Naturally what we might learn about the inside of an atom is very much defined by what our tools allow us to see and measure. Herein lies a classic conundrum of all pioneering science. Pioneers almost always have to see or sense some hint of something before they can invent the tools to see and measure the previously unknown.
This is where pioneers in science inevitably find they are alone and worse. Many tales and admonitions warn people of scientist of the consequence of being a pioneer, my personal favourite is “pioneers find more arrows in their backs than in their fronts!” So here is your chance, all you who think quark bag models and nucleon cluster models are heresy, here’s my back, fire away.
So it has seemed to me ever since I saw some tantalizing data in experiments starting nearly 20 years ago that I could not explain with normal models for the atom that surely the models were just a bit out of kilter. I desperately needed some asymmetry inside the nuclei of atoms. I was led by a friend, Dick Taylor (Nobel laureate for the Quark) and other colleagues with lifetimes of work in atomic physics to look at quark bag and nucleon cluster models and therein lies a tale to tell.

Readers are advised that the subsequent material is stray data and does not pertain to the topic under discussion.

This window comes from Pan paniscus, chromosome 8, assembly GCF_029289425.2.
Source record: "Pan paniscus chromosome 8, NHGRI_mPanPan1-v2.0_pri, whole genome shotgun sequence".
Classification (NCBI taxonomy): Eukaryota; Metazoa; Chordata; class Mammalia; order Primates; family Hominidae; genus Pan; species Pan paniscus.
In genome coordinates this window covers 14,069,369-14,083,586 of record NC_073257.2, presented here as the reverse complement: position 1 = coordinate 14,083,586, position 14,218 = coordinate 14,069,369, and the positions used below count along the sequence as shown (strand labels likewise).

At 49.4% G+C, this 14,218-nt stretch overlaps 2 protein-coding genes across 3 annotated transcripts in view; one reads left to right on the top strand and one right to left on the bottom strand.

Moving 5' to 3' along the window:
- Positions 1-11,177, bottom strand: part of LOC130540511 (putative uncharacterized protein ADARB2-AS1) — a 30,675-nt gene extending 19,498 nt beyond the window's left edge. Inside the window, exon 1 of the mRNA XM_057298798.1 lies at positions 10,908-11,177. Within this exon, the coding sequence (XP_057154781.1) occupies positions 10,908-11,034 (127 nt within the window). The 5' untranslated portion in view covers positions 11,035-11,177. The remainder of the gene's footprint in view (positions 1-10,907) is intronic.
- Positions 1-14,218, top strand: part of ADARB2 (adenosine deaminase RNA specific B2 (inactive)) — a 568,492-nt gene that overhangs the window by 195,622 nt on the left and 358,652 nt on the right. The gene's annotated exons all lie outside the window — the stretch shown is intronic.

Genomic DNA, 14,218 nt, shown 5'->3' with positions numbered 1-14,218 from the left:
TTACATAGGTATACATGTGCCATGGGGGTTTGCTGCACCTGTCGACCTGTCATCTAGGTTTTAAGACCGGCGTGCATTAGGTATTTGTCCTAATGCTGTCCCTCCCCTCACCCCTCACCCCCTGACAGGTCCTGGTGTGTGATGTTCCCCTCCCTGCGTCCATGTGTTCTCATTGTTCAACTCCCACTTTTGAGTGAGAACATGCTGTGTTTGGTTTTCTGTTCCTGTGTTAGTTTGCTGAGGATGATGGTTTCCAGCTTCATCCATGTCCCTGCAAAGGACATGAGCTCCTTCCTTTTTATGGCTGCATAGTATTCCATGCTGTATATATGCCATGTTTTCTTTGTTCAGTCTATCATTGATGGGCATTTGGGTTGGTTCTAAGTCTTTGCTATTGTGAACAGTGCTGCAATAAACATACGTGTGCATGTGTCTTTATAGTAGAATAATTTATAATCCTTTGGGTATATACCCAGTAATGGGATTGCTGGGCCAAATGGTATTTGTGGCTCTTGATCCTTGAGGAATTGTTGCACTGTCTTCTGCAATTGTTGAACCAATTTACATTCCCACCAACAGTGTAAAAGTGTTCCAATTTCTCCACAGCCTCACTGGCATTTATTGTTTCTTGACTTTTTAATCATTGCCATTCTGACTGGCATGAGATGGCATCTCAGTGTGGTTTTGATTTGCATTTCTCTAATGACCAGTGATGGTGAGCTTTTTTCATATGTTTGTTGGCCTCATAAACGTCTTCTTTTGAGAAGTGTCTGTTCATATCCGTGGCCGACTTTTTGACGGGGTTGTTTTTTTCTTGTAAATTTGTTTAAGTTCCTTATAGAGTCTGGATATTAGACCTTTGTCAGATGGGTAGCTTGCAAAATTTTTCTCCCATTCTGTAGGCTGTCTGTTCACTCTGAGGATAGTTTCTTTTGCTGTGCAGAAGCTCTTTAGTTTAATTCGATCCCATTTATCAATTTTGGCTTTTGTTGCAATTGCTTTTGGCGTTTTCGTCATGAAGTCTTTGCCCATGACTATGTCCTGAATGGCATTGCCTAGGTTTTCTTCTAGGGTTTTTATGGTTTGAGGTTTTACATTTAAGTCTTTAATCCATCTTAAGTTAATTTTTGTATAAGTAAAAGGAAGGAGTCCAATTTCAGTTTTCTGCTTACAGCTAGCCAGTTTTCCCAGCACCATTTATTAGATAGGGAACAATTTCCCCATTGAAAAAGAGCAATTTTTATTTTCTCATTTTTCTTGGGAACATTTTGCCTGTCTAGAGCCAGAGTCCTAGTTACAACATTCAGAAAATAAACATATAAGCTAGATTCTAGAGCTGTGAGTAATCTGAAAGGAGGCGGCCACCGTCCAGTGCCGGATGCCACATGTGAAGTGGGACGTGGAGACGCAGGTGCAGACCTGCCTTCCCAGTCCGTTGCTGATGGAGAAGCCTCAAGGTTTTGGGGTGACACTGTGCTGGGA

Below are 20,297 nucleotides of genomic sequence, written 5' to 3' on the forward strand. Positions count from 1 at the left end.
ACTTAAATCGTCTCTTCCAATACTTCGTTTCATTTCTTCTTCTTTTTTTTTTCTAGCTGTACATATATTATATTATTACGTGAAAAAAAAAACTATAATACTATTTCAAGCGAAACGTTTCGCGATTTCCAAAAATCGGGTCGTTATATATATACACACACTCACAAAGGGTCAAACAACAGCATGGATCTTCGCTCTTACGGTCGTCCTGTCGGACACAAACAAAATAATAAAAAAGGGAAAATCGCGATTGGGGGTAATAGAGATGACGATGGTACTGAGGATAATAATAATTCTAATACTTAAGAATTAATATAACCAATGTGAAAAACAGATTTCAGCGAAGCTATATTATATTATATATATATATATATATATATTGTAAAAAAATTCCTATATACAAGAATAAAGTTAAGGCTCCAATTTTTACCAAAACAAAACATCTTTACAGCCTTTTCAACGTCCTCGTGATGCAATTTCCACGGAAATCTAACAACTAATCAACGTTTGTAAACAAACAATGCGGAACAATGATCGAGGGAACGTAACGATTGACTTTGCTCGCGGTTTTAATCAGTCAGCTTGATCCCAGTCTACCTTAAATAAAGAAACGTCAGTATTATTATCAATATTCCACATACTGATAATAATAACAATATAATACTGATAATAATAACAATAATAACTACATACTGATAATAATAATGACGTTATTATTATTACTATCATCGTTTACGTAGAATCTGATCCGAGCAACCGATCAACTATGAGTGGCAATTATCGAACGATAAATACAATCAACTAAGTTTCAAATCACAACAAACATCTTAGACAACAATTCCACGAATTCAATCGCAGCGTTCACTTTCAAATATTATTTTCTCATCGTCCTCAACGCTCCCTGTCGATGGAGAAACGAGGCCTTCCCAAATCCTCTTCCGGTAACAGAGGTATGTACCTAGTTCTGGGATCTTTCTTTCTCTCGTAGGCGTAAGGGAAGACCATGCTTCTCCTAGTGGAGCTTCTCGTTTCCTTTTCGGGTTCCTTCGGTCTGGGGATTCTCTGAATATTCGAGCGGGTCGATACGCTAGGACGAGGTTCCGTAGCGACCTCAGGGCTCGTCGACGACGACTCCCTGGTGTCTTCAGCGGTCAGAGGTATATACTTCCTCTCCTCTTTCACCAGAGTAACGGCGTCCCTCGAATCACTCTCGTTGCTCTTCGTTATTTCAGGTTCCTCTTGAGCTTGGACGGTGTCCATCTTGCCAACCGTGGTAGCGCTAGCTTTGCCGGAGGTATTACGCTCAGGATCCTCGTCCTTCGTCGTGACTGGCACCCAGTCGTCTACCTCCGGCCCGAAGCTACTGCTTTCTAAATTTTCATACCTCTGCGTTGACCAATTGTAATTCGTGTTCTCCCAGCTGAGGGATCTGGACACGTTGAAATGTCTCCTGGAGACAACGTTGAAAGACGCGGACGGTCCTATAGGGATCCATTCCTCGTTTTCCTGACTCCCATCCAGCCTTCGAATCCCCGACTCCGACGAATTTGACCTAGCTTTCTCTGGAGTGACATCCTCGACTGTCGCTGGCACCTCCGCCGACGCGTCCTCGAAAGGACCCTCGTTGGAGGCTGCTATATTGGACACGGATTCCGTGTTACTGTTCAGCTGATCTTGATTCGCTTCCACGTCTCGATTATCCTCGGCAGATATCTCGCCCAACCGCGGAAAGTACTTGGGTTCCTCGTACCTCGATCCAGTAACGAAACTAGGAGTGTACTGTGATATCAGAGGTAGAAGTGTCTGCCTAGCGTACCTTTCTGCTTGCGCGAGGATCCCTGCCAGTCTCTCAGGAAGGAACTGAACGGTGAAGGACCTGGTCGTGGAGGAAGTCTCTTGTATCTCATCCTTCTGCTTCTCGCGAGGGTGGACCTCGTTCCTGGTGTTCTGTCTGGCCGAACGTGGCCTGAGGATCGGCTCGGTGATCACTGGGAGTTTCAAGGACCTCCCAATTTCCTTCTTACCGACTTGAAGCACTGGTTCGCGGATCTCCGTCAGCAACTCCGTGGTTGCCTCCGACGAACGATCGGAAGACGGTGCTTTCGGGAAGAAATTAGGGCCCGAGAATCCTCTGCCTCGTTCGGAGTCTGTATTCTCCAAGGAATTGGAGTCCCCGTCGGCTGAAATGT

The key with modern models for the atom is that they depend on the tools and methods to study the inside of the atom that we have had at hand. These tools are all hammer like. We break atoms apart with great amounts of energy and study the pieces. They are tools where we turn atoms and bits of atoms into the state of matter called a plasma and energetic penetrating radiations.
This is a high energy environment where the pieces are few and far between but when they interact with something the effect is observable. And we keep making better and better and bigger and bigger detectors to observe the fragments that result from ever more energetic hammer blows to break things apart. Its all good stuff to further refine the known.
But this house of plasma is just not Natures native state for all that makes up Nature.